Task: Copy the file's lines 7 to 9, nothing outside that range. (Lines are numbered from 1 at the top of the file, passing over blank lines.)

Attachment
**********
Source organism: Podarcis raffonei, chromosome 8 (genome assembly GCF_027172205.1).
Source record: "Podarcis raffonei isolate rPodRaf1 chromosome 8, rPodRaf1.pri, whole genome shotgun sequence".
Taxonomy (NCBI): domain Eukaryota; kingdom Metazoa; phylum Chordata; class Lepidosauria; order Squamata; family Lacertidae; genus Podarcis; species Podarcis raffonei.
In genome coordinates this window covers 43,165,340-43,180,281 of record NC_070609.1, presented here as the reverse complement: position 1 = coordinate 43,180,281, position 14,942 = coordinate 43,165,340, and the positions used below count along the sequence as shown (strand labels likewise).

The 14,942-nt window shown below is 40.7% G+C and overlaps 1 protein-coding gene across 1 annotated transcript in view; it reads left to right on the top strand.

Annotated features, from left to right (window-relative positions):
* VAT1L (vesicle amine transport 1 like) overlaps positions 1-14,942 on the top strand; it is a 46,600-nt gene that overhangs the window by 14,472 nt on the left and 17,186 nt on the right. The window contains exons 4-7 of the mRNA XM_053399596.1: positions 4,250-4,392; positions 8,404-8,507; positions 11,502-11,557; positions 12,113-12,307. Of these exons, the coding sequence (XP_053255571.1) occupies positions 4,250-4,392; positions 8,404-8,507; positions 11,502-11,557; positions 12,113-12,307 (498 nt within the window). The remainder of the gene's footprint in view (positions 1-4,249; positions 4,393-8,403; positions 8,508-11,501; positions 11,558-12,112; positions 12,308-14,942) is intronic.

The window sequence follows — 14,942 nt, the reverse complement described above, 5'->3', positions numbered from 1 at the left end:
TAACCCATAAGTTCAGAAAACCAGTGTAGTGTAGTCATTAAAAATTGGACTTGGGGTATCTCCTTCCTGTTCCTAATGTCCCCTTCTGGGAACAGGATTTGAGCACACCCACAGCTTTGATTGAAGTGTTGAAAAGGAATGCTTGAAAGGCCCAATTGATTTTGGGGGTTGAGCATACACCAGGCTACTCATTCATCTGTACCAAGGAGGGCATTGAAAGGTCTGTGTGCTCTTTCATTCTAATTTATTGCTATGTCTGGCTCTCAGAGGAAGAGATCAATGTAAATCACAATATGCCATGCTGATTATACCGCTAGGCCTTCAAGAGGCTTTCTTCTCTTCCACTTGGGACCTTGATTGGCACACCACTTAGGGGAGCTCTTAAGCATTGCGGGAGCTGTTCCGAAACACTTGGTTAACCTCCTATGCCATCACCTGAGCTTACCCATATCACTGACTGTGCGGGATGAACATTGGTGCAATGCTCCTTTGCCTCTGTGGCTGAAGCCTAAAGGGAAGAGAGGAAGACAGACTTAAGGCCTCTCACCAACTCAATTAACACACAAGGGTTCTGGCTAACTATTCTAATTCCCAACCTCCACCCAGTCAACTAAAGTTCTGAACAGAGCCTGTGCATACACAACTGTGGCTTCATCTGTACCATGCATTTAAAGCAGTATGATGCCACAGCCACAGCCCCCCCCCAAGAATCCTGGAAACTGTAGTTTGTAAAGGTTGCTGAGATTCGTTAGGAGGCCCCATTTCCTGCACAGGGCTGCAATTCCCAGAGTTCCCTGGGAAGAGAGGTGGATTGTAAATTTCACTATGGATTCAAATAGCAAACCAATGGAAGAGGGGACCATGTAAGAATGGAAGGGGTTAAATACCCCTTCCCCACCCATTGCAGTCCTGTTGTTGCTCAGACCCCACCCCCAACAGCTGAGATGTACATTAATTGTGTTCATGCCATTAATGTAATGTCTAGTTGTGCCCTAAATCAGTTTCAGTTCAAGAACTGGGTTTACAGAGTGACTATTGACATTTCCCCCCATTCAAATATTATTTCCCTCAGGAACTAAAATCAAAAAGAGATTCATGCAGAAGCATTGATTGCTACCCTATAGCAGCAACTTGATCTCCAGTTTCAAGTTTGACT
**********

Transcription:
* VAT1L (vesicle amine transport 1 like) overlaps positions 1-14,942 on the top strand; it is a 46,600-nt gene that overhangs the window by 14,472 nt on the left and 17,186 nt on the right. The window contains exons 4-7 of the mRNA XM_053399596.1: positions 4,250-4,392; positions 8,404-8,507; positions 11,502-11,557; positions 12,113-12,307. Of these exons, the coding sequence (XP_053255571.1) occupies positions 4,250-4,392; positions 8,404-8,507; positions 11,502-11,557; positions 12,113-12,307 (498 nt within the window). The remainder of the gene's footprint in view (positions 1-4,249; positions 4,393-8,403; positions 8,508-11,501; positions 11,558-12,112; positions 12,308-14,942) is intronic.

The window sequence follows — 14,942 nt, the reverse complement described above, 5'->3', positions numbered from 1 at the left end:
TAACCCATAAGTTCAGAAAACCAGTGTAGTGTAGTCATTAAAAATTGGACTTGGGGTATCTCCTTCCTGTTCCTAATGTCCCCTTCTGGGAACAGGATTTGAGCACACCCACAGCTTTGATTGAAGTGTTGAAAAGGAATGCTTGAAAGGCCCAATTGATTTTGGGGGTTGAGCATACACCAGGCTACTCATTCATCTGTACCAAGGAGGGCATTGAAAGGTCTGTGTGCTCTTTCATTCTAATTTATTGCTATGTCTGGCTCTCAGAGGAAGAGATCAATGTAAATCACAATATGCCATGCTGATTATACCGCTAGGCCTTCAAGAGGCTTTCTTCTCTTCCACTTGGGACCTTGATTGGCACACCACTTAGGGGAGCTCTTAAGCATTGCGGGAGCTGTTCCGAAACACTTGGTTAACCTCCTATGCCATCACCTGAGCTTACCCATATCACTGACTGTGCGGGATGAACATTGGTGCAATGCTCCTTTGCCTCTGTGGCTGAAGCCTAAAGGGAAGAGAGGAAGACAGACTTAAGGCCTCTCACCAACTCAATTAACACACAAGGGTTCTGGCTAACTATTCTAATTCCCAACCTCCACCCAGTCAACTAAAGTTCTGAACAGAGCCTGTGCATACACAACTGTGGCTTCATCTGTACCATGCATTTAAAGCAGTATGATGCCACAGCCACAGCCCCCCCCCAAGAATCCTGGAAACTGTAGTTTGTAAAGGTTGCTGAGATTCGTTAGGAGGCCCCATTTCCTGCACAGGGCTGCAATTCCCAGAGTTCCCTGGGAAGAGAGGTGGATTGTAAATTTCACTATGGATTCAAATAGCAAACCAATGGAAGAGGGGACCATGTAAGAATGGAAGGGGTTAAATACCCCTTCCCCACCCATTGCAGTCCTGTTGTTGCTCAGACCCCACCCCCAACAGCTGAGATGTACATTAATTGTGTTCATGCCATTAATGTAATGTCTAGTTGTGCCCTAAATCAGTTTCAGTTCAAGAACTGGGTTTACAGAGTGACTATTGACATTTCCCCCCATTCAAATATTATTTCCCTCAGGAACTAAAATCAAAAAGAGATTCATGCAGAAGCATTGATTGCTACCCTATAGCAGCAACTTGATCTCCAGTTTCAAGTTTGACT